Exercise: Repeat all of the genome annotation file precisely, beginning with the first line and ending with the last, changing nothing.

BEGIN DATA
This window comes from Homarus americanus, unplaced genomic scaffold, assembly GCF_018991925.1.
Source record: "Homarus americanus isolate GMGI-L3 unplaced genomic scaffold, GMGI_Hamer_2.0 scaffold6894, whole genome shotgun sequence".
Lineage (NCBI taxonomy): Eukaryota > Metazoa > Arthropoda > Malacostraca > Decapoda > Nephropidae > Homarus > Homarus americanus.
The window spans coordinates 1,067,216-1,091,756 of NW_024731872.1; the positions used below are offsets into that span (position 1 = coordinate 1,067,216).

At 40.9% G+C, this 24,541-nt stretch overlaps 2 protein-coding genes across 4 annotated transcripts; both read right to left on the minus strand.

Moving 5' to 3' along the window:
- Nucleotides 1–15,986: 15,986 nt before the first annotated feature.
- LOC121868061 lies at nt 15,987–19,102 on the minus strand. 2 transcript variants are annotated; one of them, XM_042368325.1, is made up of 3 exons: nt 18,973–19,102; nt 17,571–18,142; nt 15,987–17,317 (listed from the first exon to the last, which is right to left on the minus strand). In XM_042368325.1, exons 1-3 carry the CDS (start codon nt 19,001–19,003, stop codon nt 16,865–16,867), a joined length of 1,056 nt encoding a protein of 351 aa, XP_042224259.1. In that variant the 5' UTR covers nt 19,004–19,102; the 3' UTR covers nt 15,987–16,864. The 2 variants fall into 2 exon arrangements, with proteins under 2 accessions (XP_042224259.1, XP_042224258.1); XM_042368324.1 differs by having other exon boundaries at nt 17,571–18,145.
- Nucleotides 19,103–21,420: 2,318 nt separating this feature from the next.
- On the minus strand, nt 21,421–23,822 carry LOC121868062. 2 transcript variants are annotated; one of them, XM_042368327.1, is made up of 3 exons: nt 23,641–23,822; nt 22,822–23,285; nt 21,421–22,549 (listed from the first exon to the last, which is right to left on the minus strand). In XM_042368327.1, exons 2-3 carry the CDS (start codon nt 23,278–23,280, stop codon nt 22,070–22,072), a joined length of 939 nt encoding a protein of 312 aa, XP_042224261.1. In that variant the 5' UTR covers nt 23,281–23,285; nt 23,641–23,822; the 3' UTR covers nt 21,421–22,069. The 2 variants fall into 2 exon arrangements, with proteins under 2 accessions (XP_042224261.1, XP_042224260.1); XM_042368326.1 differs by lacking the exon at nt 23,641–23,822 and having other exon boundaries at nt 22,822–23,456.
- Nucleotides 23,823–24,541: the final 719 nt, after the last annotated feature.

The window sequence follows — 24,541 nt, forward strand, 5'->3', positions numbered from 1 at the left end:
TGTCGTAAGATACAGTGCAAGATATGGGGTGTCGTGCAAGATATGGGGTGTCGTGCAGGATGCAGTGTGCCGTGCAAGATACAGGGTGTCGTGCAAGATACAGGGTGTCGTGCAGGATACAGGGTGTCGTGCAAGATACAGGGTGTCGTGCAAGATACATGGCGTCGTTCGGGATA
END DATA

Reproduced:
This window comes from Homarus americanus, unplaced genomic scaffold, assembly GCF_018991925.1.
Source record: "Homarus americanus isolate GMGI-L3 unplaced genomic scaffold, GMGI_Hamer_2.0 scaffold6894, whole genome shotgun sequence".
Lineage (NCBI taxonomy): Eukaryota > Metazoa > Arthropoda > Malacostraca > Decapoda > Nephropidae > Homarus > Homarus americanus.
The window spans coordinates 1,067,216-1,091,756 of NW_024731872.1; the positions used below are offsets into that span (position 1 = coordinate 1,067,216).

At 40.9% G+C, this 24,541-nt stretch overlaps 2 protein-coding genes across 4 annotated transcripts; both read right to left on the minus strand.

Moving 5' to 3' along the window:
- Nucleotides 1–15,986: 15,986 nt before the first annotated feature.
- LOC121868061 lies at nt 15,987–19,102 on the minus strand. 2 transcript variants are annotated; one of them, XM_042368325.1, is made up of 3 exons: nt 18,973–19,102; nt 17,571–18,142; nt 15,987–17,317 (listed from the first exon to the last, which is right to left on the minus strand). In XM_042368325.1, exons 1-3 carry the CDS (start codon nt 19,001–19,003, stop codon nt 16,865–16,867), a joined length of 1,056 nt encoding a protein of 351 aa, XP_042224259.1. In that variant the 5' UTR covers nt 19,004–19,102; the 3' UTR covers nt 15,987–16,864. The 2 variants fall into 2 exon arrangements, with proteins under 2 accessions (XP_042224259.1, XP_042224258.1); XM_042368324.1 differs by having other exon boundaries at nt 17,571–18,145.
- Nucleotides 19,103–21,420: 2,318 nt separating this feature from the next.
- On the minus strand, nt 21,421–23,822 carry LOC121868062. 2 transcript variants are annotated; one of them, XM_042368327.1, is made up of 3 exons: nt 23,641–23,822; nt 22,822–23,285; nt 21,421–22,549 (listed from the first exon to the last, which is right to left on the minus strand). In XM_042368327.1, exons 2-3 carry the CDS (start codon nt 23,278–23,280, stop codon nt 22,070–22,072), a joined length of 939 nt encoding a protein of 312 aa, XP_042224261.1. In that variant the 5' UTR covers nt 23,281–23,285; nt 23,641–23,822; the 3' UTR covers nt 21,421–22,069. The 2 variants fall into 2 exon arrangements, with proteins under 2 accessions (XP_042224261.1, XP_042224260.1); XM_042368326.1 differs by lacking the exon at nt 23,641–23,822 and having other exon boundaries at nt 22,822–23,456.
- Nucleotides 23,823–24,541: the final 719 nt, after the last annotated feature.

The window sequence follows — 24,541 nt, forward strand, 5'->3', positions numbered from 1 at the left end:
TGTCGTAAGATACAGTGCAAGATATGGGGTGTCGTGCAAGATATGGGGTGTCGTGCAGGATGCAGTGTGCCGTGCAAGATACAGGGTGTCGTGCAAGATACAGGGTGTCGTGCAGGATACAGGGTGTCGTGCAAGATACAGGGTGTCGTGCAAGATACATGGCGTCGTTCGGGATA